Cause & Effect


Have you ever noticed a certain result and assumed the “cause”, only to find out that they were completely unrelated?

When Christianity is thriving, its success will not be marked by financial or political prosperity… not in the lives of those ascribing to it, nor in the affiliation as a whole. Rather, you will see hearts being humbled, individuals respecting authorities, and love abounding. We may see Christian’s lives marked by prosperity, but let us not make the grave mistake of attributing perceived cultural success to the recognition of Christ or the beliefs of His followers. Conversely, we shouldn’t assume that all Christians are suffering from persecution or poverty as a direct result of their choice to live for Christ. Those affects do not have the direct causation we would normally ascribe.

I feel as though I need to insert numerous caveats to what I wrote just now; otherwise, we will end up swimming in a sea of anecdotes and miss the point entirely.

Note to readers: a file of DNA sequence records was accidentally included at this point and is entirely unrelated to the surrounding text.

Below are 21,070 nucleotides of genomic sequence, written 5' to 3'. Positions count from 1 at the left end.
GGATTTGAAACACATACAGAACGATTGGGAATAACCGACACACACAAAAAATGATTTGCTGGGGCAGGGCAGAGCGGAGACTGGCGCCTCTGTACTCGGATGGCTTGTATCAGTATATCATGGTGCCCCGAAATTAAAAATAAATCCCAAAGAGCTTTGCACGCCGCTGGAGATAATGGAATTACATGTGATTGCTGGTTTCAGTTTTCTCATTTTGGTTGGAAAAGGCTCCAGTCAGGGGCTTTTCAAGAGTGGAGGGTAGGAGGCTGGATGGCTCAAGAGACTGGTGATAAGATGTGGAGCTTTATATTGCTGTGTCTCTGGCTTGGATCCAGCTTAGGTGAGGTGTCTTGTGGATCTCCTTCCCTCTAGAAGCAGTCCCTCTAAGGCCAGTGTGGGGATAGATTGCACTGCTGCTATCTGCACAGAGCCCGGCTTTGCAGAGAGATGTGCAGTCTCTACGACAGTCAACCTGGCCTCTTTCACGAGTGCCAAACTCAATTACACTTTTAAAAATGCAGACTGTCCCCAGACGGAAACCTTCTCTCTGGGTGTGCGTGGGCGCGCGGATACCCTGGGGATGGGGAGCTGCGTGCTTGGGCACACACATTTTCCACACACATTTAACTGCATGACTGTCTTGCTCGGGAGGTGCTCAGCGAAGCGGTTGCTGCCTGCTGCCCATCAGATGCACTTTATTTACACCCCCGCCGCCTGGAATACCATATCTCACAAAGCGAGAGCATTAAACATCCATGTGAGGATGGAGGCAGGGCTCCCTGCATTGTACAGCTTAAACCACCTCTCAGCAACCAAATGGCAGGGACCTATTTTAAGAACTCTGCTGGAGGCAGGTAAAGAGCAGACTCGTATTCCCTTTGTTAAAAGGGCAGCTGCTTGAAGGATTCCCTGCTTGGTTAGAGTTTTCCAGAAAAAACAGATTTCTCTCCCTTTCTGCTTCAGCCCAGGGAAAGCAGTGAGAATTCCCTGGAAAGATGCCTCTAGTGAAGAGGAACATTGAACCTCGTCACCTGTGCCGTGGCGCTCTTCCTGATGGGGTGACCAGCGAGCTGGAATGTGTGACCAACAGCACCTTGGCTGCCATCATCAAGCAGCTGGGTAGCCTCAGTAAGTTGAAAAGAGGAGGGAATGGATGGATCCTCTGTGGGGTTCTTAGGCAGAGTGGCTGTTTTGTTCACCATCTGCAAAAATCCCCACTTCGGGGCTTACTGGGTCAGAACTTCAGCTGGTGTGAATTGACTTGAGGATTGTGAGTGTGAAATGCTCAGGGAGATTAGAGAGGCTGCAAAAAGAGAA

• Yes, some Christians suffer for their beliefs.
  • Yes, some Christians are prosperous due to their beliefs.
  • Some Christians do evil things and those same Christians will do equally great things.
  • Etc., etc., etc.

This is the problem. We have to say EVERYTHING to explain SOMETHING, but end up saying NOTHING. One thing is certain… we have many questions about the legitimacy of Christ. And none are answered convincingly by the cultural, political, or personal attributes of His followers. All I plead with you right now is to take an objective look at what Christ actually says to draw your conclusions.